From WikiMD
Jump to navigation Jump to search
This page contains changes which are not marked for translation.


WikiMD is the world's largest encyclopedia on nutrition, weight loss, wellness and obesity with a focus on preventing insulin resistance, metabolic syndrome, type 2 diabetes and weight gain.

Health encyclopedia


The tube that carries food from the mouth to the stomach is the esophagus also called the food pipe. Achalasia is a condition that makes it harder for the esophagus to move food into the stomach.

Prevalence of Achalasia

Achalasia is a rare disease with an annual incidence of approximately 1/100,000 and a prevalence rate of 1/10,000. The disease can occur at any age, with a similar rate in men and women, but is usually diagnosed between 25 and 60 years.

Causes of Achalasia

There is a muscular ring at the point where the esophagus and stomach meet. It is called the lower esophageal sphincter (LES). Normally, this muscle relaxes when you swallow to allow food to pass into the stomach. In people with achalasia, it does not relax as well. In addition, the normal muscle activity of the esophsagus (peristalsis) is reduced. Achalasia is caused by damage to the nerves of the esophagus.

Symptoms of Achalasis of the Esophagus

Symptoms of Achalasia include:

  • Backflow (regurgitation) of food
  • Chest pain, which may increase after eating, or may be felt as pain in the back, neck, and arms
  • Cough
  • Difficulty swallowing liquids and solids
  • Heartburn
  • Unintentional weight loss

Exams and Tests for Achalasia

Physical exam may show signs of anemia or malnutrition.

Tests for Achalasia include:

  • Manometry, a test to measure if your esophagus is working properly.
  • EGD or upper endoscopy, a test to examine the lining of the stomach and esophagus. It uses a flexible tube and camera.
  • Upper GI x-ray.

Diagnosis of Achalasia

The diagnosis is based on history of the disease, radiography (barium esophagogram), and esophageal motility testing (esophageal manometry). Endoscopic examination is important to rule out malignancy as the cause of achalasia.

Treatment of Achalasia

The goal of treatment is to reduce the pressure at the sphincter muscle and allow food and liquids to pass easily into the stomach. Therapy may involve:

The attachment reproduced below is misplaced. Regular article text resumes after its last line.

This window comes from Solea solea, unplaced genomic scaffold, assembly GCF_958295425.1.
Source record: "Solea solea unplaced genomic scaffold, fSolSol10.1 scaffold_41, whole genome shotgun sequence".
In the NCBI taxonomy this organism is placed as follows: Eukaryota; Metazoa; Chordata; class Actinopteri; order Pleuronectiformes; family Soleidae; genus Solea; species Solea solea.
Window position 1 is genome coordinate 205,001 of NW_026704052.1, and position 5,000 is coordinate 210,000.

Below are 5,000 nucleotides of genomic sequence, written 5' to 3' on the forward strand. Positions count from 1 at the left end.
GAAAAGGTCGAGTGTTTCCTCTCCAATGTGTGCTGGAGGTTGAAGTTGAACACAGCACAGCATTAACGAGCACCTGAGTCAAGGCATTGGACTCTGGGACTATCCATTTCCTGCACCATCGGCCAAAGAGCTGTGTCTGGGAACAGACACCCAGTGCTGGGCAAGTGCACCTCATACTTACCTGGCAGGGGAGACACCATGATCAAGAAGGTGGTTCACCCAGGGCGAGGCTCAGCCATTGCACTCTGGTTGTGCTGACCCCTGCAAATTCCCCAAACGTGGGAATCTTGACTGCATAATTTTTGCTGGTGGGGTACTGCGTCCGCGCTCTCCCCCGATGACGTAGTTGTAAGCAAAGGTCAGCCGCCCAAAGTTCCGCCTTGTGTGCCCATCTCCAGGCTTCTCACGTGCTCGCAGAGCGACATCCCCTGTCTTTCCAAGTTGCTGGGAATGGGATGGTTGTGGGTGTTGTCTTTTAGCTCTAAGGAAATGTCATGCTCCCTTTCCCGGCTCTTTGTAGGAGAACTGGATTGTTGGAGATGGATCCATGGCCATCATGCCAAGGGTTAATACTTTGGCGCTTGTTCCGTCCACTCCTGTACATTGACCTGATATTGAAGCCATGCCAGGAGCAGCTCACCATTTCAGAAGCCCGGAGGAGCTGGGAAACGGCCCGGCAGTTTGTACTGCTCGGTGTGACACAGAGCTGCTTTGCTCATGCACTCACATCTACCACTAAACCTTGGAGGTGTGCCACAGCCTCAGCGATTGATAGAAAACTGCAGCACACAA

• Injection with botulinum toxin (Botox) -- This may help relax the sphincter muscles. However, the benefit wears off within a few weeks or months.

Medicines, such as long-acting nitrates or calcium channel blockers -- These drugs can be used to relax the lower esophagus sphincter. But there is rarely a long-term solution to treat achalasia.

  • Surgery (called a myotomy) -- In this procedure, the lower sphincter muscle is cut.
  • Widening (dilation) of the esophagus -- This is done during EGD by stretching the LES with a balloon dilator.

Prognosis of Achalasia

The outcomes of surgery and non-surgical treatments are similar. More than one treatment is sometimes necessary.

Possible Complications of Achalasia

Complications may include:

  • Backflow (regurgitation) of acid or food from the stomach into the esophagus (reflux)
  • Breathing food contents into the lungs (aspiration), which can cause pneumonia
  • Tearing (perforation) of the esophagus

Wellness that matters!

Articles on Achalasia

This article is a stub. YOU can help Wikimd by expanding it!

WikiMD Resources for Achalasia


Most recent articles on Achalasia

Most cited articles on Achalasia

Review articles on Achalasia

Articles on Achalasia in N Eng J Med, Lancet, BMJ

Media Achalasia

Powerpoint slides on Achalasia

Images of Achalasia

Photos of Achalasia

Podcasts & MP3s on Achalasia

Videos on Achalasia

Evidence Based Medicine

Cochrane Collaboration on Achalasia

Bandolier on Achalasia

TRIP on Achalasia

Clinical Trials

Ongoing Trials on Achalasia at Clinical

Trial results on Achalasia

Clinical Trials on Achalasia at Google

Books and news

Books on Achalasia

Achalasia in the news

Commentary Achalasia

Blogs on Achalasia

Patient Resources / Community

Patient resources on Achalasia

Discussion groups on Achalasia

Patient Handouts on Achalasia

Other resources

Social Media

YouTube videos

W8MD Weight Loss, Sleep & MedSpa

A | B | C | D | E | F | G | H | I | J | K | L | M | N | O | P | Q | R | S | T | U |V | W | X | Y | Z

Ad. Tired of being overweight? W8MD's insurance weight loss* program can HELP | Advertise on WikiMD

Disclaimer: The entire contents of WIKIMD.ORG are for informational purposes only and do not render medical advice or professional services. If you have a medical emergency, you should CALL 911 immediately! Given the nature of the wiki, the information provided may not be accurate and or incorrect. Use the information on this wiki at your own risk! See full Disclaimer. * Individual results may vary.